Federal and state regulators in the US are preparing to file antitrust lawsuits alleging Google has abused its dominance of online search and advertising to stifle competition and and boost its profits, according to a report published Friday.
The Wall Street Journal cited unidentified people familiar with the probes in a story about the upcoming offensive by the US Justice Department and the attorneys general from several states.
The Justice Department may file its case as early as this summer while Texas Attorney General Ken Paxton may take action in the fall, along with his peers in other states, according to the Journal.
US Attorney General William Barr has previously said he hoped to decide whether to pursue an antitrust case against Google by the summer. Texas and other states announced they were looking into Google’s business practices last September.
Google acknowledged it has ongoing discussions with the Justice Department and Paxton without elaborating on the nature of the talks. “Our focus is firmly on providing services that help consumers, support thousands of businesses, and enable increased choice and competition,” the company said in a statement.
This isn’t the first time Google has been thrust under the microscope of antitrust in the US. The Federal Trade Commission closed an extensive investigation into Google’s alleged abuses in 2013 without taking any action because it concluded the Mountain View, California, company wasn’t hurting consumers.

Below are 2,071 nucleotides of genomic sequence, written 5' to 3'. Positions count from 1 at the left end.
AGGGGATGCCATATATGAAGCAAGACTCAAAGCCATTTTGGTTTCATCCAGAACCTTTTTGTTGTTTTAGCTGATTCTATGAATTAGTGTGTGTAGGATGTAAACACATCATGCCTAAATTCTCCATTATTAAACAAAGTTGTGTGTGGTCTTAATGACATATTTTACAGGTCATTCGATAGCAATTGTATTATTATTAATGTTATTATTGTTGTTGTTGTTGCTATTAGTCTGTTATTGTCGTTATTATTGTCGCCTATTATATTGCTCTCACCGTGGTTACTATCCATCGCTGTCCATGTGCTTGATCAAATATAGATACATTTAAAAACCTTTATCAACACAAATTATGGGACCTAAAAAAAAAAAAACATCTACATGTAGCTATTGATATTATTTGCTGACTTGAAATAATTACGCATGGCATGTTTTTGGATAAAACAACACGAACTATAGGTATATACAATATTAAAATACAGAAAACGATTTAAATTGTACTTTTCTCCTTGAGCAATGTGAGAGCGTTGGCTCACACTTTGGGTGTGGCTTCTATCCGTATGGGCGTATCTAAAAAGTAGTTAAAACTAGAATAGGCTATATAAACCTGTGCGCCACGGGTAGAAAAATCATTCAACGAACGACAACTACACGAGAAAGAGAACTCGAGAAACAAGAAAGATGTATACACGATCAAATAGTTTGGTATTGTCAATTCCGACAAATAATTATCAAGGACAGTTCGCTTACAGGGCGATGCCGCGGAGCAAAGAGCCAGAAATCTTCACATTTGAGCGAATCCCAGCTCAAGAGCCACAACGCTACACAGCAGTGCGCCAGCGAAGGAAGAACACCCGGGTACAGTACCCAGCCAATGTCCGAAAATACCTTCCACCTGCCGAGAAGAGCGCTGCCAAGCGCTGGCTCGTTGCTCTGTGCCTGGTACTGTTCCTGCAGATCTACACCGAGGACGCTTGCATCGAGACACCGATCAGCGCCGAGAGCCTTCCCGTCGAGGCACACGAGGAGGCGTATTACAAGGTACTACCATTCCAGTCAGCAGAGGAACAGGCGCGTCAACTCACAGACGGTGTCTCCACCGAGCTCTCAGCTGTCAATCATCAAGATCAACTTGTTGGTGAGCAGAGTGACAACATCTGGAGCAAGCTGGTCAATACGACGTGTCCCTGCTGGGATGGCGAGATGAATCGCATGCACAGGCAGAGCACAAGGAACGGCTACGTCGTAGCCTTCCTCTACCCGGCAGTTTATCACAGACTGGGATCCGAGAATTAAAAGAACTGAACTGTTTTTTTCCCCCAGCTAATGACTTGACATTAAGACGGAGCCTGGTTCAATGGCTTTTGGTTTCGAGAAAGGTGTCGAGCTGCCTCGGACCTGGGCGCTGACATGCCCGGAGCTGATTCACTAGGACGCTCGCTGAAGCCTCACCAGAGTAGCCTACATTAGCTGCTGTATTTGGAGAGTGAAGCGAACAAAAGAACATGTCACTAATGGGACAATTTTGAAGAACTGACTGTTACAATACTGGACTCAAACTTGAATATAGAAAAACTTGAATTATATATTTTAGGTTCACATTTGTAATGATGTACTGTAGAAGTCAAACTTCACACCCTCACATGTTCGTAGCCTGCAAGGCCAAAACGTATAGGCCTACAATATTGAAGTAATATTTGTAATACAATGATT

Since then, Google has grown even more powerful under the umbrella of the corporate parent, Alphabet, that it spawned in five years ago. When the FTC closed its case, Google was generating annual revenue of $50 billion. Last year, earned Alphabet raked in $162 billion in revenue.
Most of the money comes from a digital ad market that Google dominates along with social networking rival Facebook — another potential target of antitrust regulators. There has been no word, though, whether Facebook might be sued.
Google is the bigger of the two online ad giants, thanks mostly to a search engine that has become synonymous with looking things up. The company also owns the leading web browser in Chrome, the world’s largest mobile operating system in Android, the top video site in YouTube and the most popular digital mapping system.
Google has consistently maintained its services face ample competition and have unleashed innovations that help people manage their lives. Most of the services are offered for free in exchange for personal information that helps Google sell its ads.
Antitrust regulators in Europe have attempted to crack down on Google by imposing multi-billion dollar fines and ordering changes to its practices.
But the company’s critics say those penalties haven’t been severe enough and contend more extreme measures will be required to for Google to change its ways. Those might include a government attempt to force Google to spin off its various services into separate businesses, an effort the company would be likely to fiercely oppose.